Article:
Tag Archives: black beans

A Pork and Black Bean Dinner Suitable for Cinco de Mayo

Fat or not, Tuesday just isn’t the most practical day to throw a party.


That’s why I’ve picked this slow cooker pork and black bean dinner as my choice for Cinco de Mayo, which falls on Tuesday this year. The dish straddles the line between weeknight slow cooker simplicity and stick-to-your-ribs fiesta food.

Even though Frijol con Puerco is traditionally served in the warm climate of the Yucatán, I’ve found it super satisfying in cooler weather,  which, unfortunately, tends to linger here in Chicago for longer than we’d like.

I’ve called for canned fire-roasted tomatoes for the tomato-green chile sauce, but if you’re able to harvest fresh tomatoes from your garden or farmer’s market, roast those and blend them for the braise.

Another note: This recipe calls for either serrano or jalapeño, but if you’re striving for Yucatecan authenticity — and can handle a nice dose of heat — use 1/2 to 1 whole habanero.

This dish is pretty complete by itself, though you may want to prepare either white rice or a leafy salad, perhaps both, as accompaniments.

Frijol con Puerco
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  • 4tablespoons vegetable oil, olive oil, bacon drippings or fresh-rendered pork lard (divided use)
  • 1 1/2pounds boneless pork shoulder, cut into 1-inch cubes and trimmed of extraneous fat
  • 1pound (about 2 ¼ cups) dry black beans, picked over to remove any stones or debris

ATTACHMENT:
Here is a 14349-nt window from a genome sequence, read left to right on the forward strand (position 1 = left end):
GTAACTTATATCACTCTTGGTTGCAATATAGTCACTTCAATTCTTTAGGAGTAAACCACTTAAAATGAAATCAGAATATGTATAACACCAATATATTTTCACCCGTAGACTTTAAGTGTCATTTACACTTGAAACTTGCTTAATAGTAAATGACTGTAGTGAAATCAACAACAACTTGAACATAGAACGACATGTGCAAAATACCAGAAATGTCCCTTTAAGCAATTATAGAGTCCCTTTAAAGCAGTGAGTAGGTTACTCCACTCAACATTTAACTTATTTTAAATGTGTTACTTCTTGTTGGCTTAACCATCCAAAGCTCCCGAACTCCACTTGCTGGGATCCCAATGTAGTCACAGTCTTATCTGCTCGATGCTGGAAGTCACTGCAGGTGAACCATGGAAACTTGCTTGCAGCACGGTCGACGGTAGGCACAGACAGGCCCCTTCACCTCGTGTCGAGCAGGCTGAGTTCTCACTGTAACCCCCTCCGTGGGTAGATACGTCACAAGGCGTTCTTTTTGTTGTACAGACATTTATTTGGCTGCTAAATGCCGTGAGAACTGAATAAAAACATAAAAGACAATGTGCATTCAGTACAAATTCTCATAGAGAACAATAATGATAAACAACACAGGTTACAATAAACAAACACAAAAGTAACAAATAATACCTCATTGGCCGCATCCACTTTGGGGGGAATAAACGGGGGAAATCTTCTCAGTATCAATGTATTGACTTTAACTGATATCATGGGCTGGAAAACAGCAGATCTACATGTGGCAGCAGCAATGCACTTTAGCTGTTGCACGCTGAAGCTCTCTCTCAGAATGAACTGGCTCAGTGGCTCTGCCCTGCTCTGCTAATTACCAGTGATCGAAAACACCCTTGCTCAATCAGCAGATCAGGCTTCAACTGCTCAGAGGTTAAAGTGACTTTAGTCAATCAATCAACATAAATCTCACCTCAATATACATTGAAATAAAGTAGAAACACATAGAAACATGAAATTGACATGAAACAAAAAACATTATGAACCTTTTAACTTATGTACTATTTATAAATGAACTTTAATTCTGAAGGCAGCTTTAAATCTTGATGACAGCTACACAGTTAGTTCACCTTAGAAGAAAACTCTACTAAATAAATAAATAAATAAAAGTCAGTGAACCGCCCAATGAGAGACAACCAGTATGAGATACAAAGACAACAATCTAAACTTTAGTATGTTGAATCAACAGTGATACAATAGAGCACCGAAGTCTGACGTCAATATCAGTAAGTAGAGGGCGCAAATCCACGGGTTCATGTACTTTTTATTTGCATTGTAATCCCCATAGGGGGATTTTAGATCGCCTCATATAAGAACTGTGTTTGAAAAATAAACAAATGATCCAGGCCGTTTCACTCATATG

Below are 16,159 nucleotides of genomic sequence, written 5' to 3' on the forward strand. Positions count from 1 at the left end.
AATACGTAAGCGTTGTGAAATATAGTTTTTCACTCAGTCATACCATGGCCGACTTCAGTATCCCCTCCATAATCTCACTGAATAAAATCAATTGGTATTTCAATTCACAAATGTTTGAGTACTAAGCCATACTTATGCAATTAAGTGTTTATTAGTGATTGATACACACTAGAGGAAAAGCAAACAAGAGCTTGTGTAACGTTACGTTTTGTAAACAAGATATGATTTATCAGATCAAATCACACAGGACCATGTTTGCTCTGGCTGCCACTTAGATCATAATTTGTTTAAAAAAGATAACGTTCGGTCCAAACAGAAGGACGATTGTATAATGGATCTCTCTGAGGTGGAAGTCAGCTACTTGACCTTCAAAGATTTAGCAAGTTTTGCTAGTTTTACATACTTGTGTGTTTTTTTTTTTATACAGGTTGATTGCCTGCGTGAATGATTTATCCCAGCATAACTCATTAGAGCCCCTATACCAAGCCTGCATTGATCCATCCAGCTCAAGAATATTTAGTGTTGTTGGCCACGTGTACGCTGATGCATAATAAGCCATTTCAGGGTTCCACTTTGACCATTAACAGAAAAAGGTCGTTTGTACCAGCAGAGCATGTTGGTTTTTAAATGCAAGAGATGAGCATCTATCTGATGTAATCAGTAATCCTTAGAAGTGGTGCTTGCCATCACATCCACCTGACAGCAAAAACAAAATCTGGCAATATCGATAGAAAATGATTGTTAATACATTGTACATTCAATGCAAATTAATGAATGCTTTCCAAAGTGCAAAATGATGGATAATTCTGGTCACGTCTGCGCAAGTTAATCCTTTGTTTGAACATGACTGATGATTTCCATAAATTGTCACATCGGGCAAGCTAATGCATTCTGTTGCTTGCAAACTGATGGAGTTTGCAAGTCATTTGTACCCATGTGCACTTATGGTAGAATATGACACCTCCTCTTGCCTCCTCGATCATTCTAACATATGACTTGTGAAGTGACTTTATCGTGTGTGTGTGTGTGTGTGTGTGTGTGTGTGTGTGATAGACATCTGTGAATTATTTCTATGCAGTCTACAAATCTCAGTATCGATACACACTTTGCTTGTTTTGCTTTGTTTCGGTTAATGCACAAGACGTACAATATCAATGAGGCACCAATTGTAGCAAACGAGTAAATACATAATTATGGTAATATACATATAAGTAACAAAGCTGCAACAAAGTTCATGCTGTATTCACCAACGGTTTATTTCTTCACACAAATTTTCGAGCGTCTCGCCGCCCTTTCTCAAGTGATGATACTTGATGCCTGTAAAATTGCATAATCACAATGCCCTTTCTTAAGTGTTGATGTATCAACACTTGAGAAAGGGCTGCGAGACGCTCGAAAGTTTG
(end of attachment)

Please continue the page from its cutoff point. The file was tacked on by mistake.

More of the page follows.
• 2medium white onions, chopped into ½-inch pieces (divided use)
  • Abig sprig ofepazote, (if I have it)
  • 128-ounce can diced tomatoes in juice, preferably fire-roasted, undrained
  • 2fresh hot green chile (such as serrano or jalapeño), stemmed and roughly chopped into small pieces (in Yucatan, they’d use ½ to 1 habanero).
  • 1largeripe avocado, pitted, flesh scooped from the skin and cut into ½-inch pieces
  • A handful of cilantro leaves
  • A handful of sliced radishes


To ensure that the dish has the richest taste, first brown the pork.  In a very large (12-inch) skillet or the removable, stove-top-safe insert to a slow-cooker, heat 2 tablespoons of the oil or pork lard over medium-high.  When hot, add pork shoulder in a single, uncrowded layer.  Sprinkle it generously with about a teaspoon of salt and, as the cubes brown,  turn them until they’re browned on all sides, about 10 minutes.  Either scrape the meat into the slow-cooker or transfer the slow-cooker insert to its base, then add 1 ½ quarts water, black beans, 1 of the white onions, and epazote.

Cover the slow cooker and turn it on to high. The beans and meat will be done in about 6 hours, though you can hold it for longer.  (My slow cooker can be programmed to switch from high after 6 hours to a keep-warm low temperature for another 6 hours. Some slow cookers click to keep-warm automatically; others need to be switched manually.)

(A quick parenthesis: If making this on the stovetop,  brown the pork in a 4-quart Dutch oven, then add 2 quarts water and the beans. Partially cover the pot and cook it at a simmer over medium-low for 2 ½ hours, stirring every half hour or so and adding more water when the liquid drops below the level of the beans.)

While the meat and beans are cooking, make the tomato-green chile sauce. In a very large (12-inch) skillet, heat the remaining 2 tablespoons of oil or lard over medium-high.  Add the remaining white onion and stir until it begins to brown. While the onion is cooking,  scoop the canned tomato into a blender and pulse it a few times until coarsely pureed. Pour the puree into the pan with the onions. Then add the serranosand cook, stirring regularly, until the mixture is thick enough that it will hold its shape in a spoon.

Season the sauce with salt (it usually takes a ½ teaspoon) and stir half the mixture into the beans.  Then season the meat and beans—it usually takes 1 ½ teaspoons more salt.

After a few minutes of simmering, the dish is ready to serve.  Ladle it into bowls, spoon a little of the remaining sauce on top and dot with avocado, cilantro, and radish.